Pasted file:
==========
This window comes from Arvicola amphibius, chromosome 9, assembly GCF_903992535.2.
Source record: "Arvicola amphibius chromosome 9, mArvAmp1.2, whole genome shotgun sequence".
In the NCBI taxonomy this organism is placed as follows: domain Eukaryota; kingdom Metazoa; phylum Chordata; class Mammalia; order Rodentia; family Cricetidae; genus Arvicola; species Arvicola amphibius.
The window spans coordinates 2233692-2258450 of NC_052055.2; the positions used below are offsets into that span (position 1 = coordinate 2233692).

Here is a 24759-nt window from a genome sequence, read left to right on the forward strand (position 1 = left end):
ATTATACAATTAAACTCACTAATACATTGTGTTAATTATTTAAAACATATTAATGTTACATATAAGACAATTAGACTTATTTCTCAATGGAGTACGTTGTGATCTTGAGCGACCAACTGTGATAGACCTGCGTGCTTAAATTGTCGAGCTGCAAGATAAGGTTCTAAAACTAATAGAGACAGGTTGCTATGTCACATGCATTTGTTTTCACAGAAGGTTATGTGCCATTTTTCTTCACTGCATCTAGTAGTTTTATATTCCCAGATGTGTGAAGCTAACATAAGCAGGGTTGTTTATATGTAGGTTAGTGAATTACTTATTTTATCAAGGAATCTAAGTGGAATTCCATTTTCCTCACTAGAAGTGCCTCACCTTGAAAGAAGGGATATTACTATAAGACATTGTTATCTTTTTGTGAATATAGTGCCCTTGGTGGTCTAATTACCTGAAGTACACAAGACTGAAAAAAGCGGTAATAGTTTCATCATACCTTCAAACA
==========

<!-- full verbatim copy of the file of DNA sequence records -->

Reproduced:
This window comes from Arvicola amphibius, chromosome 9, assembly GCF_903992535.2.
Source record: "Arvicola amphibius chromosome 9, mArvAmp1.2, whole genome shotgun sequence".
In the NCBI taxonomy this organism is placed as follows: domain Eukaryota; kingdom Metazoa; phylum Chordata; class Mammalia; order Rodentia; family Cricetidae; genus Arvicola; species Arvicola amphibius.
The window spans coordinates 2233692-2258450 of NC_052055.2; the positions used below are offsets into that span (position 1 = coordinate 2233692).

Here is a 24759-nt window from a genome sequence, read left to right on the forward strand (position 1 = left end):
ATTATACAATTAAACTCACTAATACATTGTGTTAATTATTTAAAACATATTAATGTTACATATAAGACAATTAGACTTATTTCTCAATGGAGTACGTTGTGATCTTGAGCGACCAACTGTGATAGACCTGCGTGCTTAAATTGTCGAGCTGCAAGATAAGGTTCTAAAACTAATAGAGACAGGTTGCTATGTCACATGCATTTGTTTTCACAGAAGGTTATGTGCCATTTTTCTTCACTGCATCTAGTAGTTTTATATTCCCAGATGTGTGAAGCTAACATAAGCAGGGTTGTTTATATGTAGGTTAGTGAATTACTTATTTTATCAAGGAATCTAAGTGGAATTCCATTTTCCTCACTAGAAGTGCCTCACCTTGAAAGAAGGGATATTACTATAAGACATTGTTATCTTTTTGTGAATATAGTGCCCTTGGTGGTCTAATTACCTGAAGTACACAAGACTGAAAAAAGCGGTAATAGTTTCATCATACCTTCAAACA